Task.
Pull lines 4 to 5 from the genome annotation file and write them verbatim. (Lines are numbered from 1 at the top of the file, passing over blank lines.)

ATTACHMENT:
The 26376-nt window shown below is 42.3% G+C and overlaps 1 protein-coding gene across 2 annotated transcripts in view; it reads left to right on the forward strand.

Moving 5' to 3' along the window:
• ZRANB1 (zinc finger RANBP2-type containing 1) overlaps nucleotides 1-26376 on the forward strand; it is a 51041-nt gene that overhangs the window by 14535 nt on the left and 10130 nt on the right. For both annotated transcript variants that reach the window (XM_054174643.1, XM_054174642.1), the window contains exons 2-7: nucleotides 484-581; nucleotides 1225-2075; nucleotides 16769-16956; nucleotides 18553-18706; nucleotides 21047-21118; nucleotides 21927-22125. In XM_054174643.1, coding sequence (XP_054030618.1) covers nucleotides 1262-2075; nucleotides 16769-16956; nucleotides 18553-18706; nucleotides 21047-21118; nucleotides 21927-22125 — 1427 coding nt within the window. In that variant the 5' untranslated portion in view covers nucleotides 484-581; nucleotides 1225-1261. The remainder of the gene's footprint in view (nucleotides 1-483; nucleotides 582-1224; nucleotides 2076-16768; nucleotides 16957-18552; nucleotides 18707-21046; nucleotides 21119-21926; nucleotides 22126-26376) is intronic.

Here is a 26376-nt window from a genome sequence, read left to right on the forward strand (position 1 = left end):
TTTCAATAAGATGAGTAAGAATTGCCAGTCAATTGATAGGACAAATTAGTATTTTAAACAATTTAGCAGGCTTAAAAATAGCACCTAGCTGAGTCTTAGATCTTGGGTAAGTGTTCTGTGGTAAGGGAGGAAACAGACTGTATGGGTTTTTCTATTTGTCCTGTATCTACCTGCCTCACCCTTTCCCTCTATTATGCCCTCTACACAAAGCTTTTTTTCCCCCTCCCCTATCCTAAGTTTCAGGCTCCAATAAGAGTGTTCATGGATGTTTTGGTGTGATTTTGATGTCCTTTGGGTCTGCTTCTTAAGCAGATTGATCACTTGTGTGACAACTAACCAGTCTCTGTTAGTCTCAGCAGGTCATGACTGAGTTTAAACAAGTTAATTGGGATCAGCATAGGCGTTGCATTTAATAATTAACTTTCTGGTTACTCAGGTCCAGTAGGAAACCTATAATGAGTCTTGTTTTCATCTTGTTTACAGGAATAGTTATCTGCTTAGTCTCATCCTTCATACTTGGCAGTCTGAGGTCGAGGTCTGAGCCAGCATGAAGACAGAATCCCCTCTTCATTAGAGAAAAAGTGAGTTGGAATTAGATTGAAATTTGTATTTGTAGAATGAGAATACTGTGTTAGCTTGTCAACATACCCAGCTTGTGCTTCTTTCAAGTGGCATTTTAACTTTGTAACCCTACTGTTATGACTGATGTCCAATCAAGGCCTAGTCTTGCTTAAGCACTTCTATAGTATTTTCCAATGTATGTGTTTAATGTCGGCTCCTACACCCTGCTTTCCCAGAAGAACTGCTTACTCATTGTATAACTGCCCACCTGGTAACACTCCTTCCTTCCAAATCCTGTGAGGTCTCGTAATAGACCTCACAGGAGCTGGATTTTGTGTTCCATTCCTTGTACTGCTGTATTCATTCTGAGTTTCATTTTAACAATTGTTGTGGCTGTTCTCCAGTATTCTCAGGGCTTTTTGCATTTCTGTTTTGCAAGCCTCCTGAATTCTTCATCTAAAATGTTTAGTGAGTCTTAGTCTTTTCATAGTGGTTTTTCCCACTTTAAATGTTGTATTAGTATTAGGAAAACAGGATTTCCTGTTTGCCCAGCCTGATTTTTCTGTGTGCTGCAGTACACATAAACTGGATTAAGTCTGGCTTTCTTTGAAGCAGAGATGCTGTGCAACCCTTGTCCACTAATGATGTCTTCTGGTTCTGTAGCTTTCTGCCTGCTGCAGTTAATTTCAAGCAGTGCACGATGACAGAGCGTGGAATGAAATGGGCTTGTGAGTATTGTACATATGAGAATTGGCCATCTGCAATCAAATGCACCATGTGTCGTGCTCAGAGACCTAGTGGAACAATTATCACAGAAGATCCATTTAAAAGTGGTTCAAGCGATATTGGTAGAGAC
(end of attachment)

Here is a 26376-nt window from a genome sequence, read left to right on the forward strand (position 1 = left end):
TTTCAATAAGATGAGTAAGAATTGCCAGTCAATTGATAGGACAAATTAGTATTTTAAACAATTTAGCAGGCTTAAAAATAGCACCTAGCTGAGTCTTAGATCTTGGGTAAGTGTTCTGTGGTAAGGGAGGAAACAGACTGTATGGGTTTTTCTATTTGTCCTGTATCTACCTGCCTCACCCTTTCCCTCTATTATGCCCTCTACACAAAGCTTTTTTTCCCCCTCCCCTATCCTAAGTTTCAGGCTCCAATAAGAGTGTTCATGGATGTTTTGGTGTGATTTTGATGTCCTTTGGGTCTGCTTCTTAAGCAGATTGATCACTTGTGTGACAACTAACCAGTCTCTGTTAGTCTCAGCAGGTCATGACTGAGTTTAAACAAGTTAATTGGGATCAGCATAGGCGTTGCATTTAATAATTAACTTTCTGGTTACTCAGGTCCAGTAGGAAACCTATAATGAGTCTTGTTTTCATCTTGTTTACAGGAATAGTTATCTGCTTAGTCTCATCCTTCATACTTGGCAGTCTGAGGTCGAGGTCTGAGCCAGCATGAAGACAGAATCCCCTCTTCATTAGAGAAAAAGTGAGTTGGAATTAGATTGAAATTTGTATTTGTAGAATGAGAATACTGTGTTAGCTTGTCAACATACCCAGCTTGTGCTTCTTTCAAGTGGCATTTTAACTTTGTAACCCTACTGTTATGACTGATGTCCAATCAAGGCCTAGTCTTGCTTAAGCACTTCTATAGTATTTTCCAATGTATGTGTTTAATGTCGGCTCCTACACCCTGCTTTCCCAGAAGAACTGCTTACTCATTGTATAACTGCCCACCTGGTAACACTCCTTCCTTCCAAATCCTGTGAGGTCTCGTAATAGACCTCACAGGAGCTGGATTTTGTGTTCCATTCCTTGTACTGCTGTATTCATTCTGAGTTTCATTTTAACAATTGTTGTGGCTGTTCTCCAGTATTCTCAGGGCTTTTTGCATTTCTGTTTTGCAAGCCTCCTGAATTCTTCATCTAAAATGTTTAGTGAGTCTTAGTCTTTTCATAGTGGTTTTTCCCACTTTAAATGTTGTATTAGTATTAGGAAAACAGGATTTCCTGTTTGCCCAGCCTGATTTTTCTGTGTGCTGCAGTACACATAAACTGGATTAAGTCTGGCTTTCTTTGAAGCAGAGATGCTGTGCAACCCTTGTCCACTAATGATGTCTTCTGGTTCTGTAGCTTTCTGCCTGCTGCAGTTAATTTCAAGCAGTGCACGATGACAGAGCGTGGAATGAAATGGGCTTGTGAGTATTGTACATATGAGAATTGGCCATCTGCAATCAAATGCACCATGTGTCGTGCTCAGAGACCTAGTGGAACAATTATCACAGAAGATCCATTTAAAAGTGGTTCAAGCGATATTGGTAGAGAC